It is important for me to note that some religions are less comprehensive and less formalised than others, and that affects the scope and complexity of belief within them as logical inference over superstition and ritual.
2. Why are we attached to it?
If religion is a logical system which is used to build and justify comprehensive rules for behaviour and judgement, and contains symbols that signal not only a person’s dedication but also their cultural, social, ethnic, or national identity, it’s not all that surprising that it occupies a pretty sacred part of most people’s sense of self. It’s personal: a matter of being. So it’s also not surprising that even non-adherents to a given religion respect the enormous significance that religion can have to a person, and how painful and oppressive an attack upon it could be.
When evil, nasty, bad men such as Dawkins or Hitchens crawl out of the ivory towers of Mordor (inb4 ‘metaphor schizophrenia’) and criticise the very core of religious belief, they invalidate the ethical, heuristic, and social platforms on which so many people build their entire life. No-one wants to be the target of such criticism, and those who are targeted often seem maliciously attacked in the eyes of onlookers.
Malicious people are arseholes. People who attack entire religions seem malicious. Therefore, those who attack religion seem to be arseholes. Nobody likes an arsehole.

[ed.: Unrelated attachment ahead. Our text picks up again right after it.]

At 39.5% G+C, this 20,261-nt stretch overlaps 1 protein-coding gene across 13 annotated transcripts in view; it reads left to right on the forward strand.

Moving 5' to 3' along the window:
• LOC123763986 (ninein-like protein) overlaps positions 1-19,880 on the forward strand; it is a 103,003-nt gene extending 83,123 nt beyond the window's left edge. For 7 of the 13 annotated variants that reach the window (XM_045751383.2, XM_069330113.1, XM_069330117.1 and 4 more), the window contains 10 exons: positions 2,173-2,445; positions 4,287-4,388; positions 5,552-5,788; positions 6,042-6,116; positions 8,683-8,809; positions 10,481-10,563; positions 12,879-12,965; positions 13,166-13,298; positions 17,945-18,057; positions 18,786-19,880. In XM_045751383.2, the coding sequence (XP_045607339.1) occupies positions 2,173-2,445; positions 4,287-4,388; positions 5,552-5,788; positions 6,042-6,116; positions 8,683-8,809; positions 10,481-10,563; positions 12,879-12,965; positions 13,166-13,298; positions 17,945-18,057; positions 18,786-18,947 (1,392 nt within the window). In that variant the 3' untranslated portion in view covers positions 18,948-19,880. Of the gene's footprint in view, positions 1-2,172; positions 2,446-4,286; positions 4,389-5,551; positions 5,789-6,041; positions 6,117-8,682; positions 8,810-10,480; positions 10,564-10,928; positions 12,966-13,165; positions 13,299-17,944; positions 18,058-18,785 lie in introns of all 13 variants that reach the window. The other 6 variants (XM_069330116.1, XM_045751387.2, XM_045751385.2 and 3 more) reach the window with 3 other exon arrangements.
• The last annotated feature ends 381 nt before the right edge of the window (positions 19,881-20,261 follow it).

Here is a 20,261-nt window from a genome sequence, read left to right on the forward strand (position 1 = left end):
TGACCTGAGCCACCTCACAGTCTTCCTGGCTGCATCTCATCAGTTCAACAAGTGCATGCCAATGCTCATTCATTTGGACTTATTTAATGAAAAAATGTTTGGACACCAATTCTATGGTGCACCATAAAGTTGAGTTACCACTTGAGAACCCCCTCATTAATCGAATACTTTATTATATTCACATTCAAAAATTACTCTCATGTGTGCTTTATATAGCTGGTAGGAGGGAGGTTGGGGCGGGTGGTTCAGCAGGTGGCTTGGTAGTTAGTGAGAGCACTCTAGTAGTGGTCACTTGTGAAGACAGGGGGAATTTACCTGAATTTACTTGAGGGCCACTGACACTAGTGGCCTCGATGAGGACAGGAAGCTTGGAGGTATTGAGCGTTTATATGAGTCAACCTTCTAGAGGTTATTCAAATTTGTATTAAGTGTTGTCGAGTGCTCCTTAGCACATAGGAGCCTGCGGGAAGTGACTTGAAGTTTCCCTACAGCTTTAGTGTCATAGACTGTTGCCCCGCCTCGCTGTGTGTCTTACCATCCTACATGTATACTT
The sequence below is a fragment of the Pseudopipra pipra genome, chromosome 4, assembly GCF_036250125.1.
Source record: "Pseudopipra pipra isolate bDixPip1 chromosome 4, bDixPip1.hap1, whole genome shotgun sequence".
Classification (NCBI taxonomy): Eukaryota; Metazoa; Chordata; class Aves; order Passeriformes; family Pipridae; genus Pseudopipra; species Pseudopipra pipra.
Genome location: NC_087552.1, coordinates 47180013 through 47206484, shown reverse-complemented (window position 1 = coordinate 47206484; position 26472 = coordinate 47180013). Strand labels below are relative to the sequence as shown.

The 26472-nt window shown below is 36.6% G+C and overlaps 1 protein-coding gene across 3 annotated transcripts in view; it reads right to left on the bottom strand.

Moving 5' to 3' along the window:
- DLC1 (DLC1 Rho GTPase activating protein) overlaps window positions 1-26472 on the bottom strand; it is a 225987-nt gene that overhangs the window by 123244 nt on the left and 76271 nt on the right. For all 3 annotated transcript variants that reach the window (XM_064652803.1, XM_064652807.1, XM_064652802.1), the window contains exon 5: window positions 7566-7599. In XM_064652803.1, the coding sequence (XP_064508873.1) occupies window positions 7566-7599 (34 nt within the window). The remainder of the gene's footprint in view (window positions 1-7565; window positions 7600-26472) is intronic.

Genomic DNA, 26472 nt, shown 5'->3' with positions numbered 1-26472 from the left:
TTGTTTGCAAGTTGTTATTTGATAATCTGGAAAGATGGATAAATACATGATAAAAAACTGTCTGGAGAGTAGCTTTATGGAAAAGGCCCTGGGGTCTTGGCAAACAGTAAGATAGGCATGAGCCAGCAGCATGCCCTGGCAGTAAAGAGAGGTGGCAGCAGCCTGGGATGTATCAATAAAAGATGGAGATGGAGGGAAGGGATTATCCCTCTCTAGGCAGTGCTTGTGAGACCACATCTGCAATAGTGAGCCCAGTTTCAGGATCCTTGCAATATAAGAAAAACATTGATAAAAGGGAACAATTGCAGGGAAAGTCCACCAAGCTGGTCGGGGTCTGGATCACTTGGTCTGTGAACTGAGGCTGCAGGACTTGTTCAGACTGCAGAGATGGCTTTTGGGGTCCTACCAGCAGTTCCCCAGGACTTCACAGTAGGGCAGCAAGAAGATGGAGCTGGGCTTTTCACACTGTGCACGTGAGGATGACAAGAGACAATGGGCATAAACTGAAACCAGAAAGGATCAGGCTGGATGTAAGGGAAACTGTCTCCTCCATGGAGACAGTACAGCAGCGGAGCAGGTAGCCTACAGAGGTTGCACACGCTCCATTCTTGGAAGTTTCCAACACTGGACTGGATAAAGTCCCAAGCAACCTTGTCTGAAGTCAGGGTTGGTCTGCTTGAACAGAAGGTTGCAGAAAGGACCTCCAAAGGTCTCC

3. What is this criticism really?
I see criticism of religion taking two possible forms:
1. Criticism of the axioms that form the system either analytically(‘they are mutually inconsistent’) or inductively (‘evidence undermines them’)
2. Criticism of inferences within the system: i.e., ‘your dogma is internally fallacious’ (for example, a moral critique whereby one argues that a piece dogma is incompatible with the supposed ethical tenets of a religion)
Both forms are potentially sound. However, the first form is likely to be seen as the most offensive. This is because it undermines…well, everything. It’s a direct attack upon a person’s reasoning. If you tell a person that their dogma–really just an interpretation of religious principles and texts–is wrong, you’re usually not violating any social convention. Most religions include a normatively acceptable intellectual space for debate, and you can fall within it. Even if you don’t, you’re still speaking the same language as they are.
BUT if you tell someone that one of the cornerstones to their identity and understanding of the world is wrong, you’ve made it a zero-sum game: either you’re right and everything they think is unsupportable (‘divide by zero’) or you’re wrong and probably evil.
4. What is to be done, comrade?
Criticism is the vehicle by which we achieve self-improvement, refinement, and ultimately part of the best methods available to us for seeking knowledge and happiness. No belief, not even ones that are critically important to us, should be beyond question. However, I suppose we should consider whether we’re trying to find truth or convince others that we know best, before choosing how we express our criticism. Sometimes it’s best to be non-confrontational, though not always. Shall I pause while you all take a moment to digest the enormity of that statement?